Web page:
Types of Therapy
"Play is the answer to how anything new comes about." - Jean Piaget
It is important for children to use the language of play. I like to use toys, games, and art supplies to facilitate the play process. The children I work with often need a safe place to explore and work through their feelings with an objective adult. Children coming in for therapy are often struggling with feelings related to an impending or recent divorce; they may also be experiencing difficulties in school, making and keeping friends, or knowing how to manage strong feelings. During sessions, your child and I may spend our time playing games, acting out stories, role-playing, and drawing together. I see children as young as age 5, both with and without the parent(s) or caregivers present. Since successful play therapy necessitates parent contact, it’s important that we schedule regular family and/or parent sessions or find other ways to stay in touch such as phone calls or emails. During the first session, I invite parents/caregivers into my office so I can gather information, gain your perception of the problem, and develop treatment goals.
Adolescence is a creative, critical time in human development. Prefrontal brain growth kicks into gear which is responsible for the extreme highs and lows in the emotional lives of teens. Many adolescents enter therapy to deal with overwhelming moods and feelings; unsatisfying or difficult peer relationships; social uncertainty; pressure to perform in school, sports or extracurricular activities; difficult or high-conflict divorce; use of alcohol and drugs; authority issues; and the family dynamics that often result. My passion is working with teens and helping them to navigate these challenges of adolescence. My approach with teens is starting where they are and building a strong rapport in the client-therapist relationship. It is important to me that adolescents who enter my office feel free to share thoughts and feelings in a safe, trusting environment, without the fear that what they say will be shared with their parents, teachers, or peers. I take confidentiality seriously with all of my clients and I want my teenage clients to understand this concept. My teen clients say they feel listened to and supported. I give teens control over their treatment. In doing so, I leave it up to each teenager whether they would like to participate in the initial session where I gather information, gain both the parent's and adolescent's perception of the issue and develop goals for treatment. After the initial session, I will meet with clients individually. Regular contact with parents through email, phone calls, and/or family therapy with and without the client is instrumental to an adolescent's treatment.
Family Therapy/Parent Coaching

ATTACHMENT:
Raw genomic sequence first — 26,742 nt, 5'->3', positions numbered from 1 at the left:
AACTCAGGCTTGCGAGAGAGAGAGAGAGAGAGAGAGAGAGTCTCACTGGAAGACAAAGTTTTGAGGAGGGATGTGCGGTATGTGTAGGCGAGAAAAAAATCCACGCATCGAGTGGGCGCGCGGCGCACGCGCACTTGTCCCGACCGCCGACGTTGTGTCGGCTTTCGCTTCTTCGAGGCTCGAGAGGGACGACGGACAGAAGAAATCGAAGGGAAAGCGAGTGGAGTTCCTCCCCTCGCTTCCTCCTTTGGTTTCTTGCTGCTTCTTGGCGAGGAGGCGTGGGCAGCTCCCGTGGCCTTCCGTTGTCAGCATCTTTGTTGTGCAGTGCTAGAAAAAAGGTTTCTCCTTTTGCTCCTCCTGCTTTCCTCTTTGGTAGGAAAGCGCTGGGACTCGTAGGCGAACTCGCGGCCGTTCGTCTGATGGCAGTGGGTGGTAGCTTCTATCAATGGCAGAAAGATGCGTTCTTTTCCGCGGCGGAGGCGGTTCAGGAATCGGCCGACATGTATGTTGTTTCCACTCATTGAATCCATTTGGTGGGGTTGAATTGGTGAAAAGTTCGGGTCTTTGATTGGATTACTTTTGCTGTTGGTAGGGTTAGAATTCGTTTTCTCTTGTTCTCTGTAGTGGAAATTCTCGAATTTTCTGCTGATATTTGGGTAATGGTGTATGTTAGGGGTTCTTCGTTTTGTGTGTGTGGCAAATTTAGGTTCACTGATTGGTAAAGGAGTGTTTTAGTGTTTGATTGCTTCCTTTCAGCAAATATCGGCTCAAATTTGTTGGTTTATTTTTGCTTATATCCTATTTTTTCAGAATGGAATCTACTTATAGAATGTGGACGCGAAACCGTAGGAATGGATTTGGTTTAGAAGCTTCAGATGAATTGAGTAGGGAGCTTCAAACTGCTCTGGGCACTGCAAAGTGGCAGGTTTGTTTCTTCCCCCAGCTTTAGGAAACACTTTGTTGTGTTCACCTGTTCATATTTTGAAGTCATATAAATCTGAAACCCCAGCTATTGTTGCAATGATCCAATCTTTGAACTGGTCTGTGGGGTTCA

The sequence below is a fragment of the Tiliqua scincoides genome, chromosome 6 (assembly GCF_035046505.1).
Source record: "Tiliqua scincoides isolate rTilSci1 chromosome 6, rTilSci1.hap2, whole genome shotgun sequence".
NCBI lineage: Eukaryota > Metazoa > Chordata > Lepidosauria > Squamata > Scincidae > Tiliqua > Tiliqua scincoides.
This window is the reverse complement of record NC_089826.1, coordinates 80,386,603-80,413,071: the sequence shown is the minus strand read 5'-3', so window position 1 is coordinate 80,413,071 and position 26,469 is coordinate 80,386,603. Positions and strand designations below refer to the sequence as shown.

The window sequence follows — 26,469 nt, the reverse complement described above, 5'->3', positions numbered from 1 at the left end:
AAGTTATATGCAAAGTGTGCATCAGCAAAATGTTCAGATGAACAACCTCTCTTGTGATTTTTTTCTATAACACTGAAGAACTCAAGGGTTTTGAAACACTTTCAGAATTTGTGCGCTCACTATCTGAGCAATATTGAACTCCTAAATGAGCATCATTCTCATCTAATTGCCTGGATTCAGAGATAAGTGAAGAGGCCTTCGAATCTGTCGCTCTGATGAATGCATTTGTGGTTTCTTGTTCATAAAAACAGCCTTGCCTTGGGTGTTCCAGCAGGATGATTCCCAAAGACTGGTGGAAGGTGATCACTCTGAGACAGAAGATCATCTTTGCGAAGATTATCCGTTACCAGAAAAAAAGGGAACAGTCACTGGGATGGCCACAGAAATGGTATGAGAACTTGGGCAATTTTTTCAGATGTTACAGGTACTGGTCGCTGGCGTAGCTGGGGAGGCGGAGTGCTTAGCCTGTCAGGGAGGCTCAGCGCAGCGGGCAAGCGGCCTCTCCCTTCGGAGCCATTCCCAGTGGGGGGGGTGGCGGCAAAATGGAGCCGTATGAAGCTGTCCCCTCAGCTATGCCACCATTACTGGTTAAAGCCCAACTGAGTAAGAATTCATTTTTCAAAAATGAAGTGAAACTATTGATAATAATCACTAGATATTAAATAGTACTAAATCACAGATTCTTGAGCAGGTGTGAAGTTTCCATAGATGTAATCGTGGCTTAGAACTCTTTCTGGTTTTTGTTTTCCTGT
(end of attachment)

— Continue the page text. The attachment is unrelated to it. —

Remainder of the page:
My goal is to help strengthen all family members so they can work together on their problems. I am flexible and work in whatever way makes sense with each individual family to solve the problem quickly and effectively. One of the basic techniques in family therapy is the notion of "joining." "Joining" means that, as the therapist, I respect and listen carefully to each member of the family. For family therapy to be successful, a good relationship, not only with the child in treatment, but with the child's parents is vital.
As a Certified Positive Discipline Parent Educator, one of my specialties is partnering with parents to help them achieve a happy and productive home life. I assist parents in the challenges of parenthood and difficulties with setting limits, consistency, routines, and logical consequences. In sessions, we may discuss and practice new ways to handle challenging behavior using different forms of communication or viewing the situation in a different way. I may ask parents to work on certain parenting skills at home, such as being consistent about rules and consequences. I may suggest that parents alter particular aspects of their communication with one another, such as not arguing or yelling in front of their child. In addition to my professional training, I am also a parent facing the joys and tribulations of parenting!
The adults I see deal with all kinds of internal and external stressors. Many have depressive symptoms, anxiety, panic attacks or attention problems. Some adult clients are dealing with a life change, demanding career, or mentally ill family member. Most have problems expressing their emotions and tend to rely on strategies that cause more harm than good, such as isolating, avoiding feelings, engaging in excessive self-blame, compulsively pleasing others, over or underworking, and indulging destructive or addictive behaviors. I believe that knowledge is power. Therefore, education can be an intregal part of the therapeutic process. In simple terms, thoughts can influence how we feel and behave. My approach with adults involves cognitive behavioral therapy combined with solution-focused and dialectical behavioral therapies. In partnership with my adult clients, we develop and achieve individual goals and most importantly, help them feel better. Since we will usually meet weekly for 50 minutes, what clients do outside of the therapy session is beneficial to growth. Homework assignments, such as reading, journaling, and other thought-provoking tasks, are helpful in developing insight and effecting change.